Small Intestine Bacterial Overgrowth is not IBS
Intestinal disorders, in their myriad forms, plague tens of millions of people in the U.S. There’s leaky gut syndrome, celiac disease, irritable bowel syndrome (IBS)…and a new bad kid in town, small intestine bacterial overgrowth (SIBO). SIBO isn’t really new, but it’s bad, and we see it increasingly often, especially when there’s underlying IBS.
What Is SIBO?
SIBO is characterized by an overload of bacteria—beyond the normal, healthy count—in the small intestine. The small intestine is where food mixes with digestive juices and good bacteria, and the resulting nutrients are absorbed into the bloodstream.
But when you have SIBO, as food passes through the small intestine, the bacterial overload interferes with healthy digestion and absorption processes.
Results? Malabsorption, especially of essential fat-soluble vitamins and iron. Next stop on that train—malnutrition. Serious damage to the stomach lining is another predictable risk.
Increasing the risk of malabsorption, and adding insult to injury, SIBO bacteria don’t just keep you from breaking down and absorbing your food. They also take it for themselves, before your small intestine can even get to work on it.
It’s like the schoolyard bully who pushes you down, then steals your sandwich.
When the bully isn’t stopped
SIBO, left untreated, can cause serious health complications. It’s vital to get rid of the bacterial overgrowth as soon as possible.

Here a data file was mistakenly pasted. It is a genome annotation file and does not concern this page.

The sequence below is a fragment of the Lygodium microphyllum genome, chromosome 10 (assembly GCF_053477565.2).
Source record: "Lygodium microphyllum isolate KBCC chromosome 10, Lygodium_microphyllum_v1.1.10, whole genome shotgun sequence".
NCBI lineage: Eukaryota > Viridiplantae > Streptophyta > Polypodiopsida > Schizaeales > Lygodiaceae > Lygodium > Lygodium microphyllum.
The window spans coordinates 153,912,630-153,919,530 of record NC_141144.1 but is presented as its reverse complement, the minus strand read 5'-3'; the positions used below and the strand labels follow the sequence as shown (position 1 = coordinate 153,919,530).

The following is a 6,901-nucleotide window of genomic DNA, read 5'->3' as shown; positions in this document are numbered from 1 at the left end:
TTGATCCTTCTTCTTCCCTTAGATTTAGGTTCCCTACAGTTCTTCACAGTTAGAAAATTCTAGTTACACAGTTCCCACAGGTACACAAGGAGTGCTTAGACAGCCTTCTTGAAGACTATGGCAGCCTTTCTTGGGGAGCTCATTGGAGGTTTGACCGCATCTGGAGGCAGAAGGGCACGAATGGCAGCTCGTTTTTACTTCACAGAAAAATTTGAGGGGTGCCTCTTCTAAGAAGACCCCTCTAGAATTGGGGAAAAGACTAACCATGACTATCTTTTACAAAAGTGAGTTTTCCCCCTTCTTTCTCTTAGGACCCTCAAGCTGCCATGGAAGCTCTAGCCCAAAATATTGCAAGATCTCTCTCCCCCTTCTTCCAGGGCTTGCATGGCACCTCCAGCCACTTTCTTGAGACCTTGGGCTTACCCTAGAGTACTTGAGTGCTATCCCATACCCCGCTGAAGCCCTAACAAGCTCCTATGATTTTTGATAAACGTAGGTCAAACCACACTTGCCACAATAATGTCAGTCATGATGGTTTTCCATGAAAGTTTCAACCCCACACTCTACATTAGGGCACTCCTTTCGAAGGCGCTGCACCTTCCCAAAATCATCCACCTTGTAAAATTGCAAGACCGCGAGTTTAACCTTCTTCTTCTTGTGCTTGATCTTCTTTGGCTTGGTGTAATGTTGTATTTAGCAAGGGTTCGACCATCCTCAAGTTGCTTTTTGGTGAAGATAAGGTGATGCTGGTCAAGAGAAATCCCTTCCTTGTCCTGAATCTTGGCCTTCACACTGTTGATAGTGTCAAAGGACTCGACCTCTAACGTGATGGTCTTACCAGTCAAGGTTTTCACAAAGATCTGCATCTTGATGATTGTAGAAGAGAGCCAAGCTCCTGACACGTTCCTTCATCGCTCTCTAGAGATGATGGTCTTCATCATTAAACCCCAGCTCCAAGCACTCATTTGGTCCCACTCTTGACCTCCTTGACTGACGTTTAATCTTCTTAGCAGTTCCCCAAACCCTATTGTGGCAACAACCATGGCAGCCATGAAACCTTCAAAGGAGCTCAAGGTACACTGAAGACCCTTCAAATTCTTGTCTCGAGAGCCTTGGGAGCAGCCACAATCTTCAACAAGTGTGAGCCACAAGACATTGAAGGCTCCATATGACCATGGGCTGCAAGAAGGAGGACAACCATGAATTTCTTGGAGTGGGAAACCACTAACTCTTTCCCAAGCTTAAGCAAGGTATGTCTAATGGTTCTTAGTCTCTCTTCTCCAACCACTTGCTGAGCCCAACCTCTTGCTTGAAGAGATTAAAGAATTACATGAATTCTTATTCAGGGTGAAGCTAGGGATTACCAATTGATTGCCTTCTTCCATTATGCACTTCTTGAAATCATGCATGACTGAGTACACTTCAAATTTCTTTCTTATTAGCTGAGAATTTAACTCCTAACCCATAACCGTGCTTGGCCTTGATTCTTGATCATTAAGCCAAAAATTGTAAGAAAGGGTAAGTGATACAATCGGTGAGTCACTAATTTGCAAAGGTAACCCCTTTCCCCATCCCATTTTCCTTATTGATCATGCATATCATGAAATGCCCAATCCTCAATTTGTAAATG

Consider the malabsorption problem. SIBO means you get less nutrition from just about everything you consume. That includes essential nutrients, which aren’t called essential just to make them sound important. They are, in fact, absolutely essential to life itself.
We’re not talking about a sudden collapse of every moving part of your body.
We’re talking about gradually starving them—and yourself. And each step down that road opens a new door to every additional disease in the book—or to making current health problems worse.
Whatever the pace, it’s a dangerous, downhill trajectory.
How do you know if you have SIBO, not IBS?
The markers for SIBO are similar to those of the many other gastrointestinal disorders, including IBS. And when SIBO symptoms appear, it’s frequently when IBS is already in place as an underlying condition. So teasing them apart is difficult.
Common to both IBS and SIBO are:
- Weight loss
- Joint pain
Of course, no one presents with all of these at once—and many of them could be caused by something not even gastro-related.
So how do we narrow the diagnosis down to SIBO, not IBS?
Although, as I said, the distinction can be difficult, I simply treat the symptoms I find as best as I can. Similar conditions often respond to similar interventions.